Congea or Wooly congea (Congea tomentosa, family: Lamiaceae) is a woody and extensive creeper, covering with shaggy hair in young shoots and branches. Its beauty during the flowering season is so unique that it surpasses many other plants in the garden. This beauty is mainly for its surprising and unique bractioles.
Although it is not indigenous but it is originated in neighboring India, Myanmar and Malaysia as well some of the countries of Southeast Asia. In Bangladesh it is found in parks and botanical gardens as an ornamental plant.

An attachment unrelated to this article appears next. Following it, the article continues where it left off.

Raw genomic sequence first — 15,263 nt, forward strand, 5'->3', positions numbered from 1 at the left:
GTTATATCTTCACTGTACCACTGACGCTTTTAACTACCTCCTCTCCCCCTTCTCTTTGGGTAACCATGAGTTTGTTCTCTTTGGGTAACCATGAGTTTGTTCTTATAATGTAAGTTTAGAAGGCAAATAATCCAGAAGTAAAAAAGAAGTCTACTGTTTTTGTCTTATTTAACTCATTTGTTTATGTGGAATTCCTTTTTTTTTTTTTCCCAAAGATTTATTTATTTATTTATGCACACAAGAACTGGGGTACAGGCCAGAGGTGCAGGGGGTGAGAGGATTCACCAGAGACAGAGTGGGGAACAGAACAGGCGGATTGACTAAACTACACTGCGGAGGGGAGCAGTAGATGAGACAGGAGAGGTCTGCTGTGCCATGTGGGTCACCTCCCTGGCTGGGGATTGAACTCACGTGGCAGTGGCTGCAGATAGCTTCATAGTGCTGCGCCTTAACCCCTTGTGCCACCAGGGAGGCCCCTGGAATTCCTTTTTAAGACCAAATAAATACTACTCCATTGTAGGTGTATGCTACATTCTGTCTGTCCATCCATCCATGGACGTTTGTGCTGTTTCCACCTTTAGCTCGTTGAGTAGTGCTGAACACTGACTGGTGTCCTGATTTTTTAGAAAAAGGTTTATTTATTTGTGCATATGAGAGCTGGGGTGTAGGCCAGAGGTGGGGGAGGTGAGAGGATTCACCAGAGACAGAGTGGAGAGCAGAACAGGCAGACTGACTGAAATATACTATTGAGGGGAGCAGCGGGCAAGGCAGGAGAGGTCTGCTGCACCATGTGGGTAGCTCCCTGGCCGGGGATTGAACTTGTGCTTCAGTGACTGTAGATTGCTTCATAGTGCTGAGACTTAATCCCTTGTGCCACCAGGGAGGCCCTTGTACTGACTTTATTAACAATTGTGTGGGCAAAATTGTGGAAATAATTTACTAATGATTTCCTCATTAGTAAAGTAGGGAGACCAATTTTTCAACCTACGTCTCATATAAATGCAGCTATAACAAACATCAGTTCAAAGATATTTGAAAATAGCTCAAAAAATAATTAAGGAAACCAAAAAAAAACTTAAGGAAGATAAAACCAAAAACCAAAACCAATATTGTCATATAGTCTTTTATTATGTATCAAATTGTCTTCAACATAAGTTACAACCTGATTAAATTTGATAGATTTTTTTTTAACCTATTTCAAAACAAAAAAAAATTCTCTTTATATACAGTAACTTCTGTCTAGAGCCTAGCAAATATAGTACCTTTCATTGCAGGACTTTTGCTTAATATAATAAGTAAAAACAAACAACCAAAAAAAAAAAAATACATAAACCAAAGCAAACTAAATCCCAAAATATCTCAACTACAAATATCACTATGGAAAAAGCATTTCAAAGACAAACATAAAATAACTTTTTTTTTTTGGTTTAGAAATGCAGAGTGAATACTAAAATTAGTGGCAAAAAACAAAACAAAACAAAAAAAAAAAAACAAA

Leaves are simple, 10-12 cm long and 5-10 cm wide, entire, short petioled, opposite, ovate-lanceolate. There are dense hairs on both sides of the leaf, more on the underside.
Rough branch of the inflorescence bears 3-9 flowers. There are small velvety bracts at the bottom of the inflorescence and three bractioles at the top of it, taking the shape of the cup. Sepals 5, bilabiate, tubular, with dense hair. Stamens 4.
Flower blooms from winter to spring. Fruit is a capsule. Propagation of the plant is caused by cuttings.